|16 April 2013
Ancient structure discovered beneath sea of Galilee
A giant stone structure discovered beneath the waters of the Sea of Galilee - just south of the old city of Tiberias, in what is now Israel - was first detected in the summer of 2003 during a sonar survey of the southwest portion of the sea. It appears to be a giant cairn, with rocks piled on top of each other. It is conical, nearly 10 meters in height and about 70 meters in diameter - around 12,000 cubic metres.
In the latest issue of the International Journal of Nautical Archaeology, researchers write: "Close inspection by scuba diving revealed that the structure is made of basalt boulders up to 1 metre long with no apparent construction pattern. The boulders have natural faces with no signs of cutting or chiselling. Similarly, we did not find any sign of arrangement or walls that delineate this structure." They say it is definitely human-made and probably was built on land, only later to be covered by the Sea of Galilee as the water level rose.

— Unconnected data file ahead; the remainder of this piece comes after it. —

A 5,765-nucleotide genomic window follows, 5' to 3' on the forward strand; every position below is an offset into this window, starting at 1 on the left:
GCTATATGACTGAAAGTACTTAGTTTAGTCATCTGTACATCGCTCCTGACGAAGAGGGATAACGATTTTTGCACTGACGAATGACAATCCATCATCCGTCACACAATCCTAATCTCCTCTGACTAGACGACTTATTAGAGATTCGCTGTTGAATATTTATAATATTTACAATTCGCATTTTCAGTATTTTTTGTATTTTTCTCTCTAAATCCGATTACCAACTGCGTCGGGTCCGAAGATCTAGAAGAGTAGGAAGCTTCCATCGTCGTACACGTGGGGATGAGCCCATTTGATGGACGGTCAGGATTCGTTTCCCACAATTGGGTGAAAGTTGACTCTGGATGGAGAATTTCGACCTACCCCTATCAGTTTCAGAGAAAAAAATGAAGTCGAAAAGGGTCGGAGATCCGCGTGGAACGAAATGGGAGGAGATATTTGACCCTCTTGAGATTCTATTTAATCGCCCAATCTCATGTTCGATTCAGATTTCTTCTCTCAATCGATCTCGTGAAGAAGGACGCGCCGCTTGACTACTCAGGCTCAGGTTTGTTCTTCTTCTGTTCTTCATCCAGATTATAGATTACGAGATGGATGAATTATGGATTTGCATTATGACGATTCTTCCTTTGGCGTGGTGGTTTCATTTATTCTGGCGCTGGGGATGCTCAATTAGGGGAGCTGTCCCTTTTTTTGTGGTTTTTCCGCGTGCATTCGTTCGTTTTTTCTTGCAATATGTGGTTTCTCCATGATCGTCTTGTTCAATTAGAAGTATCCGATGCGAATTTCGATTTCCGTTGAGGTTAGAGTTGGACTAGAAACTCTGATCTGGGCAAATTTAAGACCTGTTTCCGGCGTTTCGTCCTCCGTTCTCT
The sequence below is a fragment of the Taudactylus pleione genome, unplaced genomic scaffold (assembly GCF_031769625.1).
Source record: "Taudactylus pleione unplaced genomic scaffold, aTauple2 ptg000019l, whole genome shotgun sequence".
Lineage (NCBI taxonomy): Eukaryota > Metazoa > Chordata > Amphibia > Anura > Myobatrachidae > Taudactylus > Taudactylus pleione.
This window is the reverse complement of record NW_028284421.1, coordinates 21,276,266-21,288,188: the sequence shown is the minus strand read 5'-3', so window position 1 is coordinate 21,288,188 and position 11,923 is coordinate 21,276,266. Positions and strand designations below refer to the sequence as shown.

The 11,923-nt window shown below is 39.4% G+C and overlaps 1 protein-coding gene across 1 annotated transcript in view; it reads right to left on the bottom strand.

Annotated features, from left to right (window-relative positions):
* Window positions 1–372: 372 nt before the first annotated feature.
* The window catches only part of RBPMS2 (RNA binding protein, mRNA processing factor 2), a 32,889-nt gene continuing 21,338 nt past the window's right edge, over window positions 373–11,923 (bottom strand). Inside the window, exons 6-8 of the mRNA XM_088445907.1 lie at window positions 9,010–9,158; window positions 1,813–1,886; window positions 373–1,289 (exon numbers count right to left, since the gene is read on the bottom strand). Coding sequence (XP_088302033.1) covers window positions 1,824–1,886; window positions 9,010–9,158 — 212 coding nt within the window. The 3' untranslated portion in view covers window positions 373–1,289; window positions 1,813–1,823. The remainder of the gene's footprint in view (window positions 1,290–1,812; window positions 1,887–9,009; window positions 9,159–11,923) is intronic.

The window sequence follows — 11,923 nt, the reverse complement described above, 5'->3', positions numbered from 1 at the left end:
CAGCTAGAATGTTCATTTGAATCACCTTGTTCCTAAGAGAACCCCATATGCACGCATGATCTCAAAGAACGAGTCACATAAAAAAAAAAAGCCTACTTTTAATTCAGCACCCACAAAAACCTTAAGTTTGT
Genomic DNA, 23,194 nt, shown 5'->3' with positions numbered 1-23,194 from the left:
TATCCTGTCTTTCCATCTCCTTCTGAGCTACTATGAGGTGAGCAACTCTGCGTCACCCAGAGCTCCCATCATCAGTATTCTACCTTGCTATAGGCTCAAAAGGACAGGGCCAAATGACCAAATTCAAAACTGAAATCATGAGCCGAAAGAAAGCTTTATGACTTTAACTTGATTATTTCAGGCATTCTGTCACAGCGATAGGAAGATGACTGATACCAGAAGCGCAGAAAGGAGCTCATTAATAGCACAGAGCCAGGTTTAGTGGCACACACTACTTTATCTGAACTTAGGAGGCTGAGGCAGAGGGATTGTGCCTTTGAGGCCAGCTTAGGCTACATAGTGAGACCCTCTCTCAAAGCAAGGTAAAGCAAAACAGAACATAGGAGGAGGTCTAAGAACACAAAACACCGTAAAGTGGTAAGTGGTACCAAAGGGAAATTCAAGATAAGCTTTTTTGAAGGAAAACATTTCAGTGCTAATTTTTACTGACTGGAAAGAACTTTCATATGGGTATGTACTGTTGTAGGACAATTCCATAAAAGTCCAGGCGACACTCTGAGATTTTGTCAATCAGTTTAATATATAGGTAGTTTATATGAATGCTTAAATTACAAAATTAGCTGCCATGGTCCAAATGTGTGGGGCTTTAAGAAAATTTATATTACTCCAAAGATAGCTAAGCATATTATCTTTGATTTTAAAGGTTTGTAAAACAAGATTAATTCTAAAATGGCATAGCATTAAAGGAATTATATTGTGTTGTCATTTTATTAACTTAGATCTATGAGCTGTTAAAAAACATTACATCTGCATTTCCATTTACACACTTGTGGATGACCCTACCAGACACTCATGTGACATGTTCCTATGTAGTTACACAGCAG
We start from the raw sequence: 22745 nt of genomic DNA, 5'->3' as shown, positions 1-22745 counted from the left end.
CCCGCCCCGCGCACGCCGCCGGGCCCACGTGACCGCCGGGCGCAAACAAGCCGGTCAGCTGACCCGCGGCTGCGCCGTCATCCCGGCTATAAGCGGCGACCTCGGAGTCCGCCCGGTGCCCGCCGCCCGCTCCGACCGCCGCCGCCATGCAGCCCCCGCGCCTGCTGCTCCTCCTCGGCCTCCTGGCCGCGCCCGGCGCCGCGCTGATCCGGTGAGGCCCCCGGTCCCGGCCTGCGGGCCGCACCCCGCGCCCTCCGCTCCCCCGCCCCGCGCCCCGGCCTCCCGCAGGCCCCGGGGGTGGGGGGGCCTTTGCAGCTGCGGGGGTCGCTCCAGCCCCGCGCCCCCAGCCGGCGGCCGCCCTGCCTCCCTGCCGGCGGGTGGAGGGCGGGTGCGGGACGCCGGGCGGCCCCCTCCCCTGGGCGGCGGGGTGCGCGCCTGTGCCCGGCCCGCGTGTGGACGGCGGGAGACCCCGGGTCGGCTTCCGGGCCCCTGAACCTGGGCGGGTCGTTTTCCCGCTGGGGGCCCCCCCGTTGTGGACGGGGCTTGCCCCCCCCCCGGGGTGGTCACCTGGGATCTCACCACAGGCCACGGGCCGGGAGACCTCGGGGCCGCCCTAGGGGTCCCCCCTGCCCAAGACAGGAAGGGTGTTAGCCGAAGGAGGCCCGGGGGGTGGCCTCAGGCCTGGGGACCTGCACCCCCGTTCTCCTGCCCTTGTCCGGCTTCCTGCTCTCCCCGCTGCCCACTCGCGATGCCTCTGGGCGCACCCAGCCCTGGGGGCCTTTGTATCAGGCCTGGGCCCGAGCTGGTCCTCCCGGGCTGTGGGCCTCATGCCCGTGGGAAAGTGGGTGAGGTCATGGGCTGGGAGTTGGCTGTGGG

Researcher Yitzhak Paz, of the Israel Antiquities Authority and Ben-Gurion University, believes it could date back more than 4000 years. "The more logical possibility is that it belongs to the third millennium BCE, because there are other megalithic phenomena [from that time] that are found close by," says Paz, noting that those sites are associated with fortified settlements.
Several examples of megalithic structures found close to the Sea of Galilee are more than 4000 years old. One is the site of Khirbet Beteiha, some 30 kilometres north-east of the submerged stone structure. It comprises three concentric stone circles, the largest of which is 56 metres in diameter.
If the third-millennium BCE date idea proves correct, the underwater structure was about 1600 metres north of a city that researchers call Bet Yerah, or Khirbet Kerak - one of the biggest sites in the region at the time. Archaeologist Raphael Greenberg describes it as a heavily fortified 30 hectare site of up to 5000 inhabitants, with paved streets and towering defences.
Edited from Yahoo! News, LiveScience (9 April 2013)
Share this webpage: